There are other mitigating circumstances related to why I take risks, such as my type of personality, my love of business, and the fact that I enjoy advancing new ideas and helping people grow. But I think the biggest reason is the fear of failure, which manifests itself in the constant pursuit of success. As I have grown older, I am not driven in the same way anymore. I think I have faced some of these fears and dealt with them, but they are there, and I find myself often thinking about a made-up story in my mind, of not being successful at something and what the consequences would be.
Do you see the bondage in this? Fear puts us in chains. We cannot trust ourselves or those around us to handle what may happen tomorrow, so we hide behind behaviors we have subconsciously developed to cope with our fears.
I just shared one of the deepest fears in my life. Coming to terms with our fears helps us deal with them and only then are we able to overcome.
If you are going to overcome the fear of changing careers, you must deal with the fact that you are hiding behind behaviors you have set in place to protect you from a fantasy you have constructed in your mind.
What is the worst that can happen? You could lose everything. Let’s look at this fear for what it really is.
I want to start by telling you another story about a very tough personal failure.
I lost a business I had worked on building over a period of fifteen years, partly due to an embezzlement, partly because of the early 1990’s Savings and Loan recession, and partly because of investments I made into a sacred cow (a story for another time.)
I confronted the situation head-on. I met with my banker and tried to get our line of credit (secured by our home) turned into a term loan, but the bank would not even consider it. I tried everything to avert financial ruin, nothing worked. It seemed to fit the storyline of the recession; people were losing everything, and we were some of those people.
Within months, we lost our business, we had to sell our dream home to pay off debts and found ourselves penniless. We even accepted financial help from friends at church. It was humiliating for me and healing at the same time. Let me explain.
The initial pain of financial loss was doubled down by the fact that we had built our dream house with the help of family. People even showed up to repossess our cars, our washing machine, and dryer.
The process was just brutal. We tried everything we could think of, but nothing worked.
Even my attorney doubled down. I went to see him to get help; this is a guy we spent a lot of money on. I told him we were going to have to sell our home, and his answer was, “Good, you did not have any business owning a home like that to begin with.” I do not know how he meant it, but it cut to my core, especially coming from someone I respected and paid to get help from.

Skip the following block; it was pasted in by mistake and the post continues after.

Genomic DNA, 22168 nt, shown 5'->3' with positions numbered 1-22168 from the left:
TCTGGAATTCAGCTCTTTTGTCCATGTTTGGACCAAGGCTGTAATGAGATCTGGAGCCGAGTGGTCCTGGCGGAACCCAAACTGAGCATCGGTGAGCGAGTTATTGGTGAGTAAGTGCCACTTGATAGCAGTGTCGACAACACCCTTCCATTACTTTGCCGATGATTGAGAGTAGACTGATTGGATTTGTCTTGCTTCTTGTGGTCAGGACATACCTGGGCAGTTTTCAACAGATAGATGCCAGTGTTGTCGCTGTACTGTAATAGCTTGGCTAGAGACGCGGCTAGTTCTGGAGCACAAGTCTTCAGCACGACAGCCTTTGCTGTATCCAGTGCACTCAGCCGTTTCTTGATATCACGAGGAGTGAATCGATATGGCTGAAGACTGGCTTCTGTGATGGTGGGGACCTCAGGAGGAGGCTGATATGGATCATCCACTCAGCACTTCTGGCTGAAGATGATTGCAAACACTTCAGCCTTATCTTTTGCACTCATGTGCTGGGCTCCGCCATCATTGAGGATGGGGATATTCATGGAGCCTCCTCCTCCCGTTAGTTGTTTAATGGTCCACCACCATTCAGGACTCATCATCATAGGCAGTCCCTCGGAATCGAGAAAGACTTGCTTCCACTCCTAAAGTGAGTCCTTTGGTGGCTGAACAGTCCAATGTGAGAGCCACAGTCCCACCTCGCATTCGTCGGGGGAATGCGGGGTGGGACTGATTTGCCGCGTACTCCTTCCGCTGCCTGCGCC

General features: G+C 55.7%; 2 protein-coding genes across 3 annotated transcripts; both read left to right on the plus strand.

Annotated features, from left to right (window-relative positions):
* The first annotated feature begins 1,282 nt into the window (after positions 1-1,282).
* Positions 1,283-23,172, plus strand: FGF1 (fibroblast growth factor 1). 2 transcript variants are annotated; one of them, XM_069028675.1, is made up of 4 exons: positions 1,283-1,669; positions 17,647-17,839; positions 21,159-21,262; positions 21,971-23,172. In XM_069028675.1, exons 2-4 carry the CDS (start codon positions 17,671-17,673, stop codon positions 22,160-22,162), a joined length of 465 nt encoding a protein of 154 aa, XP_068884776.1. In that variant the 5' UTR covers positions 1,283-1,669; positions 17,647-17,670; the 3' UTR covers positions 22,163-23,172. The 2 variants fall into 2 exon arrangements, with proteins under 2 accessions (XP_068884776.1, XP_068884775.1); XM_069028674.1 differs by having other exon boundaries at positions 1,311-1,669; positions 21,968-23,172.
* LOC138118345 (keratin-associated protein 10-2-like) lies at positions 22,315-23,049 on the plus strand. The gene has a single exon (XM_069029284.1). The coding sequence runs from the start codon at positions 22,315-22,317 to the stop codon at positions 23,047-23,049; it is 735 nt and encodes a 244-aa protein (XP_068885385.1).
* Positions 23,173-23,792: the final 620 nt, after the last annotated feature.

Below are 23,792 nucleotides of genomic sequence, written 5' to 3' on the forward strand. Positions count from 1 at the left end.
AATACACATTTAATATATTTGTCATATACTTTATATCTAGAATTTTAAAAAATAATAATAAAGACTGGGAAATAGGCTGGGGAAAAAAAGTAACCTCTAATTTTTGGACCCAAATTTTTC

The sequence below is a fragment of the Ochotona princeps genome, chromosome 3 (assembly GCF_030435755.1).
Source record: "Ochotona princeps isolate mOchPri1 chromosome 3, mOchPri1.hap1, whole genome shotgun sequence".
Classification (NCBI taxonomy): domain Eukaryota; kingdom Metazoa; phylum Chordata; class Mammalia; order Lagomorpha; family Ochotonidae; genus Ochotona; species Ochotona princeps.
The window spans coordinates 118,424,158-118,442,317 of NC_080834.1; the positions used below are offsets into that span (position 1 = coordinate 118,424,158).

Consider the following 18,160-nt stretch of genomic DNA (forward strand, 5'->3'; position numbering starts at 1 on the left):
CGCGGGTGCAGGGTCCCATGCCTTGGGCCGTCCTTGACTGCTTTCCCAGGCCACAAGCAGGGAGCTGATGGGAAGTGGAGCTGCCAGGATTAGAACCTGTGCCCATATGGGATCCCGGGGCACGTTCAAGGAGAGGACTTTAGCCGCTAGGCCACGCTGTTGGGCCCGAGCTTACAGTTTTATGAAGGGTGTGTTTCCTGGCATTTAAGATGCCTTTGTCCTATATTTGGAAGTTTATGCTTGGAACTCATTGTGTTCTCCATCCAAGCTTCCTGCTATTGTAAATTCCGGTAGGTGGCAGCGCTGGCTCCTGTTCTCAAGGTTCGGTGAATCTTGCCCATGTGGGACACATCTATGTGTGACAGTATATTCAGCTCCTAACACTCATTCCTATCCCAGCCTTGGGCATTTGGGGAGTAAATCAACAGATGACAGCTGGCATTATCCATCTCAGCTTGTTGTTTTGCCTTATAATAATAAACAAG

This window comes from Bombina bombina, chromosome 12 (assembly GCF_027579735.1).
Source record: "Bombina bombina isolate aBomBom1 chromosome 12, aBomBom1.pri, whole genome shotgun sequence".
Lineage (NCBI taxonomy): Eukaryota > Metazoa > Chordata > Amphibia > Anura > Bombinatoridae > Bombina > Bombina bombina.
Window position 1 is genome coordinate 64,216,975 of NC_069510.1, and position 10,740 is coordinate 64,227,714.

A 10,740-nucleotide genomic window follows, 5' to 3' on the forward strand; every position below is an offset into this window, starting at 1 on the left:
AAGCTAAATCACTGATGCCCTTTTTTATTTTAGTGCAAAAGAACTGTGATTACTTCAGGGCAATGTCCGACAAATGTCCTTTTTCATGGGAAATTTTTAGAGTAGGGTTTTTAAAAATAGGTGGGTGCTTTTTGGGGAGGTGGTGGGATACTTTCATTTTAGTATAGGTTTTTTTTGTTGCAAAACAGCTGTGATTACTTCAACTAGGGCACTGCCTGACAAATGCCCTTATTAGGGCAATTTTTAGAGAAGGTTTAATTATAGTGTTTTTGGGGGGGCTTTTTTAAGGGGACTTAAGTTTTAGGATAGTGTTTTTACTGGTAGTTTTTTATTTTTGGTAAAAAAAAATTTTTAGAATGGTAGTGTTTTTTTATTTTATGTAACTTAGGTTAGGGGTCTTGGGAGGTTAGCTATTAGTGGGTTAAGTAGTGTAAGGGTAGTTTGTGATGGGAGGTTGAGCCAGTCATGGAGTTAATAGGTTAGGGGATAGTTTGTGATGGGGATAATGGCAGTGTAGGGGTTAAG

So, you get the idea, worst possible scenario; not what anyone would wish for.
In retrospect, it was just not that big of a deal. We survived, in fact, we flourished. None of the fantasies about what was going to happen to us happened. We did survive, we did make money again, we did own a home again and life did go on.
I know it is almost a proverb, but what I learned through that process was invaluable, not that I wanted to go through it again, but it was invaluable. And by the way, we did go through it again. Another business failure during another recession; this one was brought about by the dot-com bubble.
However, we thrived through the great recession, mainly because of what we learned in previous losses. You might be wondering, why I did not learn enough in the first disaster. I mark that up to hard headiness!
I have learned the hard way that if you face your fears head on, you will likely find you have a lot less to fear than you have led yourself to believe.
It really is about the journey, what we learn along the way is more valuable than most of us realize. The cost to you personally, the cost of indecision, the cost of procrastination is too much of a price to pay. You need to be able to look back on life and know you lived your life doing what you loved, not what someone else designed for you, but the life you designed for yourself and your family. Don’t let fear rob you of that joy.
How Fear is Experienced
Action is a great restorer and builder of confidence. Inaction is not only the result, but the cause of fear. Perhaps, the action you take will be successful; perhaps different action or adjustments will have to follow. But any action is better than no action at all. ~ Norman Vincent Peale
Have you ever noticed that when you get on the other side of something you feared, it is almost never as bad as you thought, and it usually turns out to be a rather exhilarating experience?
The proper way to deal with fear is to face it. To face it means you first must understand what you fear, and only then can you stand up to the invisible fantasy fabricated in your mind.
When you are overcome by fear, it stops the creative juices, and the ideas will not flow. Fear starts the fight or flight mechanisms in your brain. It is impossible to move forward in any meaningful manner if you are in constant fear.
So, here is the bottom line: you either face the fear or stay where you are at.
Remember, if you are not growing, you are dying; maybe not physically, but emotionally, a part of you will die, and it is the part you love most, by the way.
So, what is it that is torturing you?
We have all experienced things that give us anxiety just thinking about it. Sometimes, we even dream about it. I’m 65 and I still have dreams about not finding my locker in high school!
Let me illustrate.
My first career was in the automobile industry as an auto mechanic. These days, we call them auto service technicians. In the 60’s, we called ourselves mechanics.